The September Conundrum

Dagan suggests that government failure to heed his warnings could lead to a catastrophe on the scale of the 1973 Yom Kippur War.

Mier Dagan speaking_521 (photo credit: Courtesy)
Mier Dagan speaking_521
(photo credit: Courtesy)
IN THE RUN-UP TO the anticipated UN vote on Palestinian statehood in September, critics of government policy on both sides fear the worst.
On the Israeli side, two highly respected figures outside of party politics, former Mossad chief Meir Dagan and President Shimon Peres, have both suggested apocalyptic scenarios.
On the Palestinian side, Prime Minister Salam Fayyad and former Palestinian UN representative Nasser al-Qudwa, one of the favorites to succeed Mahmoud Abbas as Palestinian Authority president, warn that the UN move could lead to a crippling loss of American diplomatic support and economic aide. They also fear that a UN resolution, which fails to change anything on the ground, could spark a new cycle of violence and retaliation that could destroy years of painstaking state-building.
Prime Minister Benjamin Netanyahu and Abbas, however, are unmoved. In late June, Abbas officially decided to go ahead with his September initiative, electing not to wait to see whether the Americans could get a genuine peace process going before then; and Netanyahu showed no sign of readiness to agree to a new round of talks that could preempt the Palestinian move, despite strenuous American efforts to convince him to do so. Instead, Netanyahu launched an intensive global diplomatic effort aimed at limiting the degree of Palestinian success at the UN.
On the Israeli side, the warnings that resonated most came from Dagan. His bottom line was deeply disturbing: Israel faces serious existential challenges and the current political leadership is not up to the task. Although he never mentioned the name, Dagan was almost certainly comparing Netanyahu and Defense Minister Ehud Barak in his own mind to his mentor Ariel Sharon and finding them wanting. A devotee of Sharon’s out-of-the box thinking as general and politician, Dagan maintains that Israel desperately needs a diplomatic initiative to take the play away from the Palestinians.
“If we don’t offer things and don’t take the initiative, we might be put in a corner. Given the choice between being put in a corner or taking the initiative, initiative is better,” he declared in an early June address at Tel Aviv University.
Dagan suggests that government failure to heed the warnings could lead to a catastrophe on the scale of the 1973 Yom Kippur War. Without saying so in so many words, he implies a scenario in which to deflect attention from Palestinian achievements at the UN, Israel attacks Iran’s nuclear facilities. This is how some commentators explained Dagan’s out-of-the-blue warning against striking at Iran, which, he said, would be “a stupid idea” that could ignite a regional war. Explaining why he had chosen to speak out in this blunt fashion he remarked: “I am not prepared to have a repeat of what happened in 1973 on my conscience.” Dagan also warned that failure to reach agreement with the Palestinians could have serious strategic consequences for Israel, a theme picked up in mid-June by Peres. In what were deliberately leaked as “concerned comments to confidants,” the president was quoted as saying that the government’s do-nothing policy was endangering Israel’s future: “Economic boycotts against Israel are taking place before our eyes… I am concerned that Israel will become a binational state… We are about to crash into the wall. We’re galloping at full speed towards a situation where we will lose the State of Israel as a Jewish state,” he warned.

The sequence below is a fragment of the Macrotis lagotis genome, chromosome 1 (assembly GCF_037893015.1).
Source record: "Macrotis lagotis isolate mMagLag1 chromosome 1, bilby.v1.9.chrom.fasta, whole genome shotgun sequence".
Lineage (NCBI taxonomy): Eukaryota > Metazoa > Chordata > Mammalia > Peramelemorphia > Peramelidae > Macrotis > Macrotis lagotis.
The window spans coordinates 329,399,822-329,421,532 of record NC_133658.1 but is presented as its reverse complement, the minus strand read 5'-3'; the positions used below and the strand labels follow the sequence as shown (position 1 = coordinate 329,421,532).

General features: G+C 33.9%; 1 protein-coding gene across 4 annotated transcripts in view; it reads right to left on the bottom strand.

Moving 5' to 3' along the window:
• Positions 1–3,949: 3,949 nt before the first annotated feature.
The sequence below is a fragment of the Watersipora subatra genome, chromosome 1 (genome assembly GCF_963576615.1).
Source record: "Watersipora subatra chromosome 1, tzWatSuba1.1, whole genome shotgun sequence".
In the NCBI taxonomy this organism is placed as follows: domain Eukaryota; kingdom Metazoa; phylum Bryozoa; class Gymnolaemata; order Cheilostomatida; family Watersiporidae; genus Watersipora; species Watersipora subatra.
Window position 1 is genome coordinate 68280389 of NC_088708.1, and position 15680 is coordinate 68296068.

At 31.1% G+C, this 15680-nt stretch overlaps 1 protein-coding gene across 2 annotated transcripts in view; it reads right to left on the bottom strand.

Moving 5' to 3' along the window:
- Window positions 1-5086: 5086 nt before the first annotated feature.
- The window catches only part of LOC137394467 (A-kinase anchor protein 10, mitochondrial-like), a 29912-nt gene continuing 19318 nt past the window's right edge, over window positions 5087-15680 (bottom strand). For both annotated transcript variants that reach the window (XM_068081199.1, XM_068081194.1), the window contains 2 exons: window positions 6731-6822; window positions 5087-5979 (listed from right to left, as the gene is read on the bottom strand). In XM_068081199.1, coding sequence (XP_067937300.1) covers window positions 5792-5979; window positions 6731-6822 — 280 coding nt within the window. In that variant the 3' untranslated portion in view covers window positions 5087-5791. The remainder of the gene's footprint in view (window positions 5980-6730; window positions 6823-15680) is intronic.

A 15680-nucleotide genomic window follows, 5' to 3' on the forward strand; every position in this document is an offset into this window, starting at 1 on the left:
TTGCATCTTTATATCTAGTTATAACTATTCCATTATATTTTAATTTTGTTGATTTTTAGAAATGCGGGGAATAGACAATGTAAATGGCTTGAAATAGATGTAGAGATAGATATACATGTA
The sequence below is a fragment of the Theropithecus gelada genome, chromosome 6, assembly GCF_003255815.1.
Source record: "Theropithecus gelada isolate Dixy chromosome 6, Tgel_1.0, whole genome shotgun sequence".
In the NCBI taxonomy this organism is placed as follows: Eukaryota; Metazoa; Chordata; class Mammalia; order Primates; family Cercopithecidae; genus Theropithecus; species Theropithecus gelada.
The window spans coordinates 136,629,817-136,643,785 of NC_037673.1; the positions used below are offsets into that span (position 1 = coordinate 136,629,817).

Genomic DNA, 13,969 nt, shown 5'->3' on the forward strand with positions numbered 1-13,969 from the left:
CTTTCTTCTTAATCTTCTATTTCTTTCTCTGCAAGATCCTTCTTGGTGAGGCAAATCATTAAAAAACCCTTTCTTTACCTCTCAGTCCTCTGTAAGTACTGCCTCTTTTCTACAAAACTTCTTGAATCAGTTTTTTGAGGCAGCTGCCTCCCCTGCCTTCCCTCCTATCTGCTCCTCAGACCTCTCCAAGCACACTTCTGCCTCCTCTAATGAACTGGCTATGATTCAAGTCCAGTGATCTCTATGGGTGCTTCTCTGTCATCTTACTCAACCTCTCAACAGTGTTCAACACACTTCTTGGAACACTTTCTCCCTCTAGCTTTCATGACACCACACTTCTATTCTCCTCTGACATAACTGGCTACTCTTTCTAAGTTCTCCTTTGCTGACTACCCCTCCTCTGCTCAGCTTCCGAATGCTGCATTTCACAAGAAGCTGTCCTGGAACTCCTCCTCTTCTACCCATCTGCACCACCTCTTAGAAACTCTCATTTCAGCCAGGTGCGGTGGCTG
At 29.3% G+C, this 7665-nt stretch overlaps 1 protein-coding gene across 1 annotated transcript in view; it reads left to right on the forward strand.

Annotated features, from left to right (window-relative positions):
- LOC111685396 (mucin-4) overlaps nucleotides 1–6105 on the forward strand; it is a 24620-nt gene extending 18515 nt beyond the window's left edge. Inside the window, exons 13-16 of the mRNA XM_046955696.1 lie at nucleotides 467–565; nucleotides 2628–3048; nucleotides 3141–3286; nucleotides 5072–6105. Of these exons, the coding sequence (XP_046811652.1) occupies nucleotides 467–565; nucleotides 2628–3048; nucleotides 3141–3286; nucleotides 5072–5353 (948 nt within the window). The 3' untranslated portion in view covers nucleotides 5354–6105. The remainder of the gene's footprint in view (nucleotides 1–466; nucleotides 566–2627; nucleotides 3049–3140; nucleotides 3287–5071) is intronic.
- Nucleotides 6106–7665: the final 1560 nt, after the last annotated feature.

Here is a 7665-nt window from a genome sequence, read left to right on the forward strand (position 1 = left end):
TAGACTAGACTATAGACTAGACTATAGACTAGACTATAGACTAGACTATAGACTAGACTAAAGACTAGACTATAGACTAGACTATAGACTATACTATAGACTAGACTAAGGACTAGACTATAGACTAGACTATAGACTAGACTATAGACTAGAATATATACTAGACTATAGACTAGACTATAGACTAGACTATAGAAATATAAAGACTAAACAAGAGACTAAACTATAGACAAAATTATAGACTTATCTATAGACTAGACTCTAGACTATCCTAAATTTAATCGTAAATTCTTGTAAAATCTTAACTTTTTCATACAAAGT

The Palestinian critics argue that by going to the UN, Abbas could lose his greatest potential diplomatic asset – American government support. They point out that the last time Netanyahu was prime minister in the mid to late 1990s, the US administration under Bill Clinton forced him to make significant concessions to the Palestinians. By going to the UN in defiance of President Barack Obama’s express wishes, Abbas could forfeit this crucial lever, the critics insist.
Worse for the Palestinians, Obama’s position has been reinforced by several Congressional initiatives. Most significantly in mid-June, the Republican Chairman of the House Foreign Affairs Middle East subcommittee, Steve Chabot, urged the Administration to withhold US contributions to the UN if it recognizes a Palestinian state. There is also a Congressional threat to cut off US funding for the Palestinian Authority worth an annual $513 million if it goes ahead with plans to bring the radical Hamas into the leadership.
To placate the US and European states that are threatening to follow suit, Abbas intends to back up his approach to the UN with an accompanying letter recognizing Israel in the 1967 borders and pledging to resume negotiations on all outstanding issues immediately on a state-to-state basis.
So will the Palestinian UN move trigger further erosion of Israel’s international standing in ways that could seriously compromise the Jewish state diplomatically and economically? Or will it backfire and undermine hard-won Palestinian diplomatic and economic achievements? Or will it, as more optimistic voices on both sides hope, anchor a two-state model on the ground, creating conditions for a twostate solution and state-to-state negotiations on its terms?